May 23

I’ve had more than my share of exposure to the U.S. healthcare industry over the last several months.  That and other dramatics that people call life explain my disappearance from these pages since February.

About two years after being diagnosed with carcinoid tumors, in what we later learned was an already very advanced stage, my father passed away this past April 1.  Things began to more rapidly go downhill in mid-February, and with that, the family pulled out all the stops in support, including lengthy hospital visits.

This is a close relative of the cancer that Steve Jobs succumbed to.  In his case, what is still commonly reported as “pancreatic cancer” and/or “liver cancer” would be more accurately described as carcinoid tumors in his pancreas, and his liver, and probably elsewhere within his abdomen.   We all remember Jobs’ disturbingly gaunt look of extreme weight loss – I watched the same thing happen with my dad.  It is a cruel disease.

To further complicate matters, exactly one year ago, and one year into my dad’s situation, I found myself calling 9-1-1 at 1 a.m. with severe abdominal pain.  About 16 hours later, I awoke from a surgery to learn I had lost 14 inches of small intestine containing nine carcinoid tumors (I would later learn that I likely had these tumors for as long as ten years, and in my dad’s case, twenty), the biggest of which had caused a total obstruction.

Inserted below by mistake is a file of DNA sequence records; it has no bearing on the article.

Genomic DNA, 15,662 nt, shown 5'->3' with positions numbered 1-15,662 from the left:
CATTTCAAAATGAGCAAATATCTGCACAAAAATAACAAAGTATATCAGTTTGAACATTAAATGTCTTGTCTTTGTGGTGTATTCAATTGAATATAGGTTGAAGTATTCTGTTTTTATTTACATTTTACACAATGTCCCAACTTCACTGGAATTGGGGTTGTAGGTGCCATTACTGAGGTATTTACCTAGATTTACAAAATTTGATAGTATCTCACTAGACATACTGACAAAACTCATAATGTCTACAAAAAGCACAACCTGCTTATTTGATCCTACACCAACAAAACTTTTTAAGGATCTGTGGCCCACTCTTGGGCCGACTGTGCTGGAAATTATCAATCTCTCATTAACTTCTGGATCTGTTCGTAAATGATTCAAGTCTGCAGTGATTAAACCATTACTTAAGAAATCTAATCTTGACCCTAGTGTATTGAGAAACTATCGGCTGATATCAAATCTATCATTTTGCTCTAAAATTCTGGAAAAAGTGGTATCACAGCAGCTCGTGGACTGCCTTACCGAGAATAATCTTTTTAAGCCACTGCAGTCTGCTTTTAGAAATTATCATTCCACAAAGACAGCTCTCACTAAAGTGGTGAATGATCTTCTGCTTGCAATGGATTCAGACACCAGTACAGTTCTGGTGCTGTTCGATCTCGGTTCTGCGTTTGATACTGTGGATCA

Clinical Research Center at the National Institutes of Health

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One Response to “We Need Market Forces In Healthcare”

  1. silver price says:

    Although Theodor Langhans (1839–1915) was the first to describe the histology of a carcinoid tumor in 1867 [ 1 ], it is generally Otto Lubarsch (1860–1933) who is credited with the first report of two patients with ileal carcinoid tumors discovered at autopsy, in 1888 [ 2 , 3 ]. In 1907, Siegfried Obendorfer (1876–1944), a German pathologist at the University of Munich, coined the term karzinoide, or “carcinoma-like,” to describe the unique feature of behaving like a benign tumor despite resembling a carcinoma microscopically [ 4 ]. Recognition of the endocrine-related properties of carcinoid tumors did not occur until much later. In 1948, Rapport and colleagues isolated and named serotonin (5-hydroxytryptamine), initially identified as a vasoconstrictor substance in the serum [ 5 ]; by 1952, it was determined that the origin of this amine was the Kulchitsky cell [ 6 ]. Just 1 year later, Lembeck identified serotonin in an ileal carcinoid and confirmed it as the major hormone responsible for carcinoid syndrome [ 7 ].

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